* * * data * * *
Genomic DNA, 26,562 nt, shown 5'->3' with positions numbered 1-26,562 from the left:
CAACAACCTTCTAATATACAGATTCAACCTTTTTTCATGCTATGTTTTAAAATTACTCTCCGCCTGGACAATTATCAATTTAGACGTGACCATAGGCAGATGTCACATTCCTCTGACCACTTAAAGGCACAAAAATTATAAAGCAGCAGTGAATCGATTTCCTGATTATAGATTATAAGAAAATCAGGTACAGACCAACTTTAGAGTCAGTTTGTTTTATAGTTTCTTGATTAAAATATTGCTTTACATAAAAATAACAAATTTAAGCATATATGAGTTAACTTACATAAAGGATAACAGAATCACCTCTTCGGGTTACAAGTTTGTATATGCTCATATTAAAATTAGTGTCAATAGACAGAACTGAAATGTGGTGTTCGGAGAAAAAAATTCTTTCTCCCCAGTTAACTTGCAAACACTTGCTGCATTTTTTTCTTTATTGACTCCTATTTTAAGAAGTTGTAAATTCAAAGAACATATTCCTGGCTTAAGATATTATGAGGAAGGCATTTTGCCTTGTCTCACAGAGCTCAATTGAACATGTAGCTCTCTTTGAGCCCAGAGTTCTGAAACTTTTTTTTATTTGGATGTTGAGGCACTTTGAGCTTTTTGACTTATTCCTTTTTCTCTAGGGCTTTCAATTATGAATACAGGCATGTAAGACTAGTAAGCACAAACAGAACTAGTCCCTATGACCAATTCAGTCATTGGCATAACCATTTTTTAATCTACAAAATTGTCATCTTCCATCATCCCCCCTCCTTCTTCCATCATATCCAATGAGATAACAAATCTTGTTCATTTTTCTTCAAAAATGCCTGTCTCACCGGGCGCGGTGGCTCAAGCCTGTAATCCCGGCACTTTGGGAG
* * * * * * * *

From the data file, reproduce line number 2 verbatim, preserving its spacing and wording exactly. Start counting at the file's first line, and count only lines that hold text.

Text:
CAACAACCTTCTAATATACAGATTCAACCTTTTTTCATGCTATGTTTTAAAATTACTCTCCGCCTGGACAATTATCAATTTAGACGTGACCATAGGCAGATGTCACATTCCTCTGACCACTTAAAGGCACAAAAATTATAAAGCAGCAGTGAATCGATTTCCTGATTATAGATTATAAGAAAATCAGGTACAGACCAACTTTAGAGTCAGTTTGTTTTATAGTTTCTTGATTAAAATATTGCTTTACATAAAAATAACAAATTTAAGCATATATGAGTTAACTTACATAAAGGATAACAGAATCACCTCTTCGGGTTACAAGTTTGTATATGCTCATATTAAAATTAGTGTCAATAGACAGAACTGAAATGTGGTGTTCGGAGAAAAAAATTCTTTCTCCCCAGTTAACTTGCAAACACTTGCTGCATTTTTTTCTTTATTGACTCCTATTTTAAGAAGTTGTAAATTCAAAGAACATATTCCTGGCTTAAGATATTATGAGGAAGGCATTTTGCCTTGTCTCACAGAGCTCAATTGAACATGTAGCTCTCTTTGAGCCCAGAGTTCTGAAACTTTTTTTTATTTGGATGTTGAGGCACTTTGAGCTTTTTGACTTATTCCTTTTTCTCTAGGGCTTTCAATTATGAATACAGGCATGTAAGACTAGTAAGCACAAACAGAACTAGTCCCTATGACCAATTCAGTCATTGGCATAACCATTTTTTAATCTACAAAATTGTCATCTTCCATCATCCCCCCTCCTTCTTCCATCATATCCAATGAGATAACAAATCTTGTTCATTTTTCTTCAAAAATGCCTGTCTCACCGGGCGCGGTGGCTCAAGCCTGTAATCCCGGCACTTTGGGAG